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December 14, 2017

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Is More Functionality Better?

While aboard the Richmond Events QE2 cruise for senior HR Professionals, I had the opportunity to meet with more than 40 decision makers to discuss HR initiatives and technology solutions. What surprised me was that both the larger companies, who can afford the best products, and the smaller companies, whose resources are more modest, were saying the same thing. Both groups want simple products that provide easy to use tools.

For example, I spoke with two representatives, one from a large bank with over 60,000 employees and one from a large staffing firm with over 22,000 employees, who were both looking for a simple learning management system. They have met with the biggies, as well as some of the smaller vendors, but the solutions being offered are far too complicated and cost prohibitive. Both representatives, "just want to keep track of who took what courses when".

Am I telling learning management, or talent management vendors, not to add functionality to their products or for HR Professionals not to purchase comprehensive products? Not necessarily, what I am suggesting is:

  1. If you produce a "Cadillac" it is often very beneficial to also have a "Cavalier" to offer.

  2. Too much functionality can increase the time it takes to train, understand and use products.

  3. Increased functionality almost always means more keystrokes to complete tasks and it can interfere with normal work methods. So make sure that added functionality does not disrupt your business process and goals.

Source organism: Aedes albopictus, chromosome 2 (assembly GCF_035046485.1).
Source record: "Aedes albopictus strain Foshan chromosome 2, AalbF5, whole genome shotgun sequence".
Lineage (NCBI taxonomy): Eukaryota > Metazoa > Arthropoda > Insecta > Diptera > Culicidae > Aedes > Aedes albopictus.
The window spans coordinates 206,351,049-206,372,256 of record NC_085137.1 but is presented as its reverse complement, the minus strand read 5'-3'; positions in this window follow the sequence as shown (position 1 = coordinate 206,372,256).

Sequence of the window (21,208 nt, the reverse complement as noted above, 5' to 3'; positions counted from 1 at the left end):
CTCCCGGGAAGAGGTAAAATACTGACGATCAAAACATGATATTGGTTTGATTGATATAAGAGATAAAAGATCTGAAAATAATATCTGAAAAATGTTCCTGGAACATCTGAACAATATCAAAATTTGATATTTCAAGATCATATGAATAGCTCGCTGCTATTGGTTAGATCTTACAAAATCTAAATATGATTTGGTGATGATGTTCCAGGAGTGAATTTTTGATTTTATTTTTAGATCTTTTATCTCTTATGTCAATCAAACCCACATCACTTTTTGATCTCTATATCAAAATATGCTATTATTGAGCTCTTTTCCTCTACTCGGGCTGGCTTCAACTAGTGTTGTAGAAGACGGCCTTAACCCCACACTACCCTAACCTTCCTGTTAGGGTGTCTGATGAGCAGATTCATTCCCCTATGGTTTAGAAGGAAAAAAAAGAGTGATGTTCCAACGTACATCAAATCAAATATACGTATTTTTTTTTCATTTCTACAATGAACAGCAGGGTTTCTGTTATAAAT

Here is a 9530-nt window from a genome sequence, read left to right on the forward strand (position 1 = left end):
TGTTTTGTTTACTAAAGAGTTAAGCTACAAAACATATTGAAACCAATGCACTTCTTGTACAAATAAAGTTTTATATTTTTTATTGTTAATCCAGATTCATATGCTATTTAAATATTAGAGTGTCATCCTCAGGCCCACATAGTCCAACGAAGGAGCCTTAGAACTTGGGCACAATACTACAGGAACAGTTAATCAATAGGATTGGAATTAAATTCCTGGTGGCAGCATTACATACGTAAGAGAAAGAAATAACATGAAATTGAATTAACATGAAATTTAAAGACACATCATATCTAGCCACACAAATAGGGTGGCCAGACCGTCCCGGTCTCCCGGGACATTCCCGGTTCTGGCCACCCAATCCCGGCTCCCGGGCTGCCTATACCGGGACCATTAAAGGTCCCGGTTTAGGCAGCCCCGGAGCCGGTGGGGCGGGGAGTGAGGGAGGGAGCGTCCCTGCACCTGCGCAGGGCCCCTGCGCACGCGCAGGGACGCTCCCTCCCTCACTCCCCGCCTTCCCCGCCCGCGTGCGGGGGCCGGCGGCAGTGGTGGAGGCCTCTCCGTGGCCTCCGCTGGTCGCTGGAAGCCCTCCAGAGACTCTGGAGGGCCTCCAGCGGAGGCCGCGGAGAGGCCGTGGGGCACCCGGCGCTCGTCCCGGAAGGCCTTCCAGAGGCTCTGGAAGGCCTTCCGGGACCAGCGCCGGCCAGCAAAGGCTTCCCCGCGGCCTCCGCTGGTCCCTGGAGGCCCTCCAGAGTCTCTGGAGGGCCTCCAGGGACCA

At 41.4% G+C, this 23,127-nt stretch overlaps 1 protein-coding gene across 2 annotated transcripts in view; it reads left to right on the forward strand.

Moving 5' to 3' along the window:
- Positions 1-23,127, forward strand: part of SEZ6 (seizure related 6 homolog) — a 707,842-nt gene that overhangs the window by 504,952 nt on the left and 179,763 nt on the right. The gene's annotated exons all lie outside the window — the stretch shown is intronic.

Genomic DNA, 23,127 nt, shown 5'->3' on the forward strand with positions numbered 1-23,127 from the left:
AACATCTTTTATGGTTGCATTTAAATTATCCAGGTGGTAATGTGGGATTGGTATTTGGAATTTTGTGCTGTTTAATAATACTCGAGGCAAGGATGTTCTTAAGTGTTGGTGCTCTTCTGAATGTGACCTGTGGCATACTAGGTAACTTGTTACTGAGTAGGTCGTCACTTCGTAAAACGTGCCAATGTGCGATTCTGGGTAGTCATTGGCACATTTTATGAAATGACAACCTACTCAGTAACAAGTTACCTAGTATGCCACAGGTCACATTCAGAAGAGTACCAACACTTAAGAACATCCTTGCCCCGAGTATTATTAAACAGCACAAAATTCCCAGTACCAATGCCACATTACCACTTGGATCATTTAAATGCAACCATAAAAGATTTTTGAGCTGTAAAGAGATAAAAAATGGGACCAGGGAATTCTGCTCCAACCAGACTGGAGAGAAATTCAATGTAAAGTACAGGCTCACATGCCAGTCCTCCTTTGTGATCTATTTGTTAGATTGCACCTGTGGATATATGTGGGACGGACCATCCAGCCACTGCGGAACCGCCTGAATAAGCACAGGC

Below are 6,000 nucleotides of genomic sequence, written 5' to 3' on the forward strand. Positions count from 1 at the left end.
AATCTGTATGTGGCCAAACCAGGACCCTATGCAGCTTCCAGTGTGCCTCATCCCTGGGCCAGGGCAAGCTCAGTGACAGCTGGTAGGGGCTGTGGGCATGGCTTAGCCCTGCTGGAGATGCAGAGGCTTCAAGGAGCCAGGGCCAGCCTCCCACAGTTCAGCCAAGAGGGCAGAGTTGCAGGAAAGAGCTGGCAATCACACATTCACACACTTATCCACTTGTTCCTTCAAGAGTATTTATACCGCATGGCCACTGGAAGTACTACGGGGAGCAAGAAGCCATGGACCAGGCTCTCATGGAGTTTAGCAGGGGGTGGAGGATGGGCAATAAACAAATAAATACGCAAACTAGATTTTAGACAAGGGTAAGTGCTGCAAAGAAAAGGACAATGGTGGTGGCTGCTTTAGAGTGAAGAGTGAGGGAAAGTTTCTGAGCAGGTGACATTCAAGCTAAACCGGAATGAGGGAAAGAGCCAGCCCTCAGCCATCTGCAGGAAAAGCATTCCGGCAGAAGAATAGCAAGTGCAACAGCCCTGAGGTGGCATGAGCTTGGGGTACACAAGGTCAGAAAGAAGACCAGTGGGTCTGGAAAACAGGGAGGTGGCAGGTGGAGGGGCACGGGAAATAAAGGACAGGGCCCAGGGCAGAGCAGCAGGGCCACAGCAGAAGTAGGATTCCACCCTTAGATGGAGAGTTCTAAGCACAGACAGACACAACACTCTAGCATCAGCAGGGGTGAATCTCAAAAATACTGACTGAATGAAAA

4. An increase in functionality means an increase in development costs and not all clients will use these functions. By buying and selling functionalities in modules you will decrease unnecessary costs for companies who choose not to invest in particular functionalities.

  5. As for the vendors, make sure that you are not pricing yourself out of your market. I have seen many companies start out producing simple niche products but, in an effort to gain a larger share of the HR professionals budget, began developing or purchasing complementary products. By adding products, which were out of the recruiting realm, they in essence produced an HRIS system and placed themselves in direct competition against the largest HRIS vendors. Do you really want to provide an end-to-end solution and compete against major platform suppliers like PeopleSoft, Oracle, and SAP?

In conclusion, bigger is not always better and larger companies do not always need more robust and comprehensive products. Make sure that you investigate the true requirements of your users and the impact of changing their process before you invest in additional functionality.

-Debbie McGrath
www.HR.com